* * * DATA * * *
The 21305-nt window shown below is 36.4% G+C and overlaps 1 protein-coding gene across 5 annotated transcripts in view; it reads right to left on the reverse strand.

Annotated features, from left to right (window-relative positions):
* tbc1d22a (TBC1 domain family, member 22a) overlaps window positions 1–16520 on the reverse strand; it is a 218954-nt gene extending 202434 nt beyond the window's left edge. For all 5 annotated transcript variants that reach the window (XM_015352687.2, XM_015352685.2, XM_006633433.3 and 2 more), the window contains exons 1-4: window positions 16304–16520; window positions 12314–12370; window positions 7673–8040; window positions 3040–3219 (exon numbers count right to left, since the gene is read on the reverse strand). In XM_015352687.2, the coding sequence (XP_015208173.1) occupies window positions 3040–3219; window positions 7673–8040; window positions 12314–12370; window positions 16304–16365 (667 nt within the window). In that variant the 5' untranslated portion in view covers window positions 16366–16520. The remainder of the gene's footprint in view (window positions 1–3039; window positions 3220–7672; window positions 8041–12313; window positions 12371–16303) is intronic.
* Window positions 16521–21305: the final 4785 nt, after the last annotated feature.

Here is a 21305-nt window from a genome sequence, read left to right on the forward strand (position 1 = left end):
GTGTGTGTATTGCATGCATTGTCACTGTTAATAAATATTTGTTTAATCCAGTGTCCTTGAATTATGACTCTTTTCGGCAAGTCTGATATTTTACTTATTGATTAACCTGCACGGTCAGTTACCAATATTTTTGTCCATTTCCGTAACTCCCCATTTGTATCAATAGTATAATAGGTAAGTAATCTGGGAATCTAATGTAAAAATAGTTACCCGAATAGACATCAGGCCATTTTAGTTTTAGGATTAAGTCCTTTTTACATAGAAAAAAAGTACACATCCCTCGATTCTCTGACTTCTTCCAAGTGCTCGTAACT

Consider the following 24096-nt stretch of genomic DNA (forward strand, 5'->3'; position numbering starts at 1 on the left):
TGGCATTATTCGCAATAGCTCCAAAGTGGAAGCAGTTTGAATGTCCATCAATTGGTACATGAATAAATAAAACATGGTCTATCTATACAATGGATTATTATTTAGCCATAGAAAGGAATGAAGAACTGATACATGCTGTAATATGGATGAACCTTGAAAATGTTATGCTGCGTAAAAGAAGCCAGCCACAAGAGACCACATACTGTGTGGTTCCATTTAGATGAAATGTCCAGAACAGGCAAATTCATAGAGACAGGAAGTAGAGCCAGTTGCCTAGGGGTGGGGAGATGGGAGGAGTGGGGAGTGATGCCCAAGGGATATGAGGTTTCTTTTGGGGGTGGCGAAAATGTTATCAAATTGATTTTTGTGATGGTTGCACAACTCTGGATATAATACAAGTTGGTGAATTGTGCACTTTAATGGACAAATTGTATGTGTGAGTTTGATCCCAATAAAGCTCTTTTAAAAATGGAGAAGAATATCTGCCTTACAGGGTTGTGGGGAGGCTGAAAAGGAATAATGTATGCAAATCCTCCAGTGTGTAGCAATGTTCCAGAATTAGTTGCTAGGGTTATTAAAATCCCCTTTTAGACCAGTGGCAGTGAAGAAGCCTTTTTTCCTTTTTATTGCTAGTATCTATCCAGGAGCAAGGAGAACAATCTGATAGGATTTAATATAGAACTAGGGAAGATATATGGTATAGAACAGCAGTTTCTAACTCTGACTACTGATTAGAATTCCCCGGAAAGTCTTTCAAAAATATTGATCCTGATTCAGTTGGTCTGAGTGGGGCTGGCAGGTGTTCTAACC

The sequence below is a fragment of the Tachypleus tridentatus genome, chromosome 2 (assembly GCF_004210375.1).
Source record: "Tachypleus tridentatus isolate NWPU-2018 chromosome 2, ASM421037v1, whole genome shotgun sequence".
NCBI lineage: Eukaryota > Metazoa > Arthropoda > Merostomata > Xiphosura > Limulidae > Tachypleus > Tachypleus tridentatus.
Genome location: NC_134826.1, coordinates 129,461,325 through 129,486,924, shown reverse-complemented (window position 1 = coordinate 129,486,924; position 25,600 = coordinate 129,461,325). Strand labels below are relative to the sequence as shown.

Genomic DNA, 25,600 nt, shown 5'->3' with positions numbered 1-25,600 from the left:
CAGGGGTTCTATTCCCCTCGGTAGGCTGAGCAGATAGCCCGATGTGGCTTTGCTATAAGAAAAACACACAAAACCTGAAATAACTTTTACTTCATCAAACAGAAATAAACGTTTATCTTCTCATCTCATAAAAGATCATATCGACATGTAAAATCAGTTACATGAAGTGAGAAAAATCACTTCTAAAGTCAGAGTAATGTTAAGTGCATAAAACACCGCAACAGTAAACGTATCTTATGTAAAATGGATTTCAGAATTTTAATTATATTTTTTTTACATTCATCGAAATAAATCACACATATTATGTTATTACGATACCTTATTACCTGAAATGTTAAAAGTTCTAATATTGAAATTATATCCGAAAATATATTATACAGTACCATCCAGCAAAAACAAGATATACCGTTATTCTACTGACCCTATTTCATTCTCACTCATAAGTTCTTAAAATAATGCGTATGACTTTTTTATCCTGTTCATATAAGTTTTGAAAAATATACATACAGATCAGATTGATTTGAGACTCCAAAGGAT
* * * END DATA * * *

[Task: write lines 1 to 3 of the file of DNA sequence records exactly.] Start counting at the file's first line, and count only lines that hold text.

The 21305-nt window shown below is 36.4% G+C and overlaps 1 protein-coding gene across 5 annotated transcripts in view; it reads right to left on the reverse strand.

Annotated features, from left to right (window-relative positions):
* tbc1d22a (TBC1 domain family, member 22a) overlaps window positions 1–16520 on the reverse strand; it is a 218954-nt gene extending 202434 nt beyond the window's left edge. For all 5 annotated transcript variants that reach the window (XM_015352687.2, XM_015352685.2, XM_006633433.3 and 2 more), the window contains exons 1-4: window positions 16304–16520; window positions 12314–12370; window positions 7673–8040; window positions 3040–3219 (exon numbers count right to left, since the gene is read on the reverse strand). In XM_015352687.2, the coding sequence (XP_015208173.1) occupies window positions 3040–3219; window positions 7673–8040; window positions 12314–12370; window positions 16304–16365 (667 nt within the window). In that variant the 5' untranslated portion in view covers window positions 16366–16520. The remainder of the gene's footprint in view (window positions 1–3039; window positions 3220–7672; window positions 8041–12313; window positions 12371–16303) is intronic.